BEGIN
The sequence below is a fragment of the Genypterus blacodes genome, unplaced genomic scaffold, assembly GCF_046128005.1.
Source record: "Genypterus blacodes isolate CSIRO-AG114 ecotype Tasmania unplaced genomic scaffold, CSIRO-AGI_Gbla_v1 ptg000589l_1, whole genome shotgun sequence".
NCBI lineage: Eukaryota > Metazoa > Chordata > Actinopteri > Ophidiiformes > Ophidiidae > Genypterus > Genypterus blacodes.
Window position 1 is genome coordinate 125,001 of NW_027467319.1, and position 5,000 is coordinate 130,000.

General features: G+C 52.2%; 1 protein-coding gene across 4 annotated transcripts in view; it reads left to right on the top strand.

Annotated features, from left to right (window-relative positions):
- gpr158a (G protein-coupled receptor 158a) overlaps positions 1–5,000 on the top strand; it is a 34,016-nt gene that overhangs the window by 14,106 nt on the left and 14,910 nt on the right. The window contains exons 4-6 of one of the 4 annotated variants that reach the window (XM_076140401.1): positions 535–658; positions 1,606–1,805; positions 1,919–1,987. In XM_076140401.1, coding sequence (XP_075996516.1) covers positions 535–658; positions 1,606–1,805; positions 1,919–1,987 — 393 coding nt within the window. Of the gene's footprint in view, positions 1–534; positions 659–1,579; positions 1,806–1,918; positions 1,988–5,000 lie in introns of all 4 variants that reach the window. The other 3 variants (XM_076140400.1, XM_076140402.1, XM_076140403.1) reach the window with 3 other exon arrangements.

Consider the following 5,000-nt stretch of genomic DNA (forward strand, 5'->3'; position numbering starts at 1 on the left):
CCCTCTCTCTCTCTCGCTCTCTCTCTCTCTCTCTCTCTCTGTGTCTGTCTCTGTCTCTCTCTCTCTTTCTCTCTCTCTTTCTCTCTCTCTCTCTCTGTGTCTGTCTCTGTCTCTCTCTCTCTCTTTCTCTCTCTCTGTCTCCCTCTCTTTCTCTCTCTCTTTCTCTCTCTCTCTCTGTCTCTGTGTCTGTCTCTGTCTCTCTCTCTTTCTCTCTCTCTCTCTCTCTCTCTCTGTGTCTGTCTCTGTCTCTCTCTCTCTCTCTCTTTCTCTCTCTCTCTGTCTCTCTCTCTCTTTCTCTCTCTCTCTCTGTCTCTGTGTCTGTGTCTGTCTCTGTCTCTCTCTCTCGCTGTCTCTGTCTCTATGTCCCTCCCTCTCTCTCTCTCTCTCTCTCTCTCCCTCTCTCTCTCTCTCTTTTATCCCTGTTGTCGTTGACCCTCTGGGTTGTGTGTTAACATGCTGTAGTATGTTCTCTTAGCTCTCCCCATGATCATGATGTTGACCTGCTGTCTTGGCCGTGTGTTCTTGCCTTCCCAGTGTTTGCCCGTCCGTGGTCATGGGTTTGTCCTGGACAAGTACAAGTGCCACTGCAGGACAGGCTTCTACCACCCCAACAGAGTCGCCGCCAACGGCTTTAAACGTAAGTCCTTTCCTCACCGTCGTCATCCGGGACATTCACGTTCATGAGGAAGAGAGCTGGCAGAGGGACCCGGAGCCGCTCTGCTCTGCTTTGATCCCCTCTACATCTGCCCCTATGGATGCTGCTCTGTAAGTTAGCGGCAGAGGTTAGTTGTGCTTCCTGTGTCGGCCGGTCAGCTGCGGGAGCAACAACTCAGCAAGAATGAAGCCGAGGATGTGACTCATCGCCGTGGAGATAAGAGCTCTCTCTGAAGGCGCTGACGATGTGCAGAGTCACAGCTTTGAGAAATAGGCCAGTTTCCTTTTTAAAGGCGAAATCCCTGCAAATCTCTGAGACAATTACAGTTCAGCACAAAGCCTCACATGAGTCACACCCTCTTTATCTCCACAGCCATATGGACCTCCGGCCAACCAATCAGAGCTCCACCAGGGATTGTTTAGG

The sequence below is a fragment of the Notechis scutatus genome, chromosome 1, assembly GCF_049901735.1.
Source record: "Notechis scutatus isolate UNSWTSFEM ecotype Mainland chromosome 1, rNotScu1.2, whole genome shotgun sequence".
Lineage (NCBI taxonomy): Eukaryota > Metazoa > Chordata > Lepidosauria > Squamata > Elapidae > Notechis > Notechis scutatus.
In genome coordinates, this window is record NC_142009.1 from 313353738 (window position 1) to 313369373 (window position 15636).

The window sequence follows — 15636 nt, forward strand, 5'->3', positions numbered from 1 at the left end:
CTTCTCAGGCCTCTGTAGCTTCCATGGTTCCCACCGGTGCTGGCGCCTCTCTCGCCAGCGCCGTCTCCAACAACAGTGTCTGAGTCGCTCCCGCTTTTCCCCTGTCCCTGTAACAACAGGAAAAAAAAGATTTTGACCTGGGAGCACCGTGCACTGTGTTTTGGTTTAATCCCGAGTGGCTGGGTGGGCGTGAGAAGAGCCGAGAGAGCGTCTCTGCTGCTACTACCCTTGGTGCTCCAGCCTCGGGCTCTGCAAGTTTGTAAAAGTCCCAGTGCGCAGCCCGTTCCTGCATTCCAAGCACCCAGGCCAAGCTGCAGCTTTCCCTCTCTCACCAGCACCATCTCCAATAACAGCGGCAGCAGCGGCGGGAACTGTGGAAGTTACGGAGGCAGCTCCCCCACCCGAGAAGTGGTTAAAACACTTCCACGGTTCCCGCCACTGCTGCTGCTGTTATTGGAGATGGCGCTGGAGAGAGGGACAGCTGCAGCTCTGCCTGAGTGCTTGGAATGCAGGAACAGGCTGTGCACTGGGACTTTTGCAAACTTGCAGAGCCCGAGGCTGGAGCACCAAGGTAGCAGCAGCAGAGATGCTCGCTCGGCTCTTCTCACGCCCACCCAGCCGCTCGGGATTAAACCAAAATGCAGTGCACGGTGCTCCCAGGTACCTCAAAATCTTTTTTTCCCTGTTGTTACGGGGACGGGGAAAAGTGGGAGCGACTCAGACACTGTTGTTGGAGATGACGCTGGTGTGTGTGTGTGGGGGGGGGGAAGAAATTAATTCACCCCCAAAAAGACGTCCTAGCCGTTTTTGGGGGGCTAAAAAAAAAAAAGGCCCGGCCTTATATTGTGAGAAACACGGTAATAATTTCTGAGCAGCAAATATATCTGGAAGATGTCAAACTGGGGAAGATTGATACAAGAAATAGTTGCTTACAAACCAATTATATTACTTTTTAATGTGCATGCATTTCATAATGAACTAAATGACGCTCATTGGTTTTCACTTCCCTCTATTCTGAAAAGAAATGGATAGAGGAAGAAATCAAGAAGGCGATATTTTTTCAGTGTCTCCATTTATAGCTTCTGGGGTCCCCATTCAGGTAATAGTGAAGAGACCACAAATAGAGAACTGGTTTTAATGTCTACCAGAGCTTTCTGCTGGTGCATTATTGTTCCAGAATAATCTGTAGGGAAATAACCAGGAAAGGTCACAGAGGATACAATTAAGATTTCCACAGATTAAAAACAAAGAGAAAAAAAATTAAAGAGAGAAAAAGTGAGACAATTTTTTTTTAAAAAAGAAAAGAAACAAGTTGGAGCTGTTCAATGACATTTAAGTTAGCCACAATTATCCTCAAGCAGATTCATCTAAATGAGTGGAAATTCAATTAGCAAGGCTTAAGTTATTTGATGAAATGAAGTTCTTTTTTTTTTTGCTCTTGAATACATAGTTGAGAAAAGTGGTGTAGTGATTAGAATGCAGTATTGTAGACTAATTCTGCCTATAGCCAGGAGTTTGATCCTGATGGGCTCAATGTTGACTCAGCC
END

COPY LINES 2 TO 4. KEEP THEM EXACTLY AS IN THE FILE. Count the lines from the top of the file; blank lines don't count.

Source record: "Genypterus blacodes isolate CSIRO-AG114 ecotype Tasmania unplaced genomic scaffold, CSIRO-AGI_Gbla_v1 ptg000589l_1, whole genome shotgun sequence".
NCBI lineage: Eukaryota > Metazoa > Chordata > Actinopteri > Ophidiiformes > Ophidiidae > Genypterus > Genypterus blacodes.
Window position 1 is genome coordinate 125,001 of NW_027467319.1, and position 5,000 is coordinate 130,000.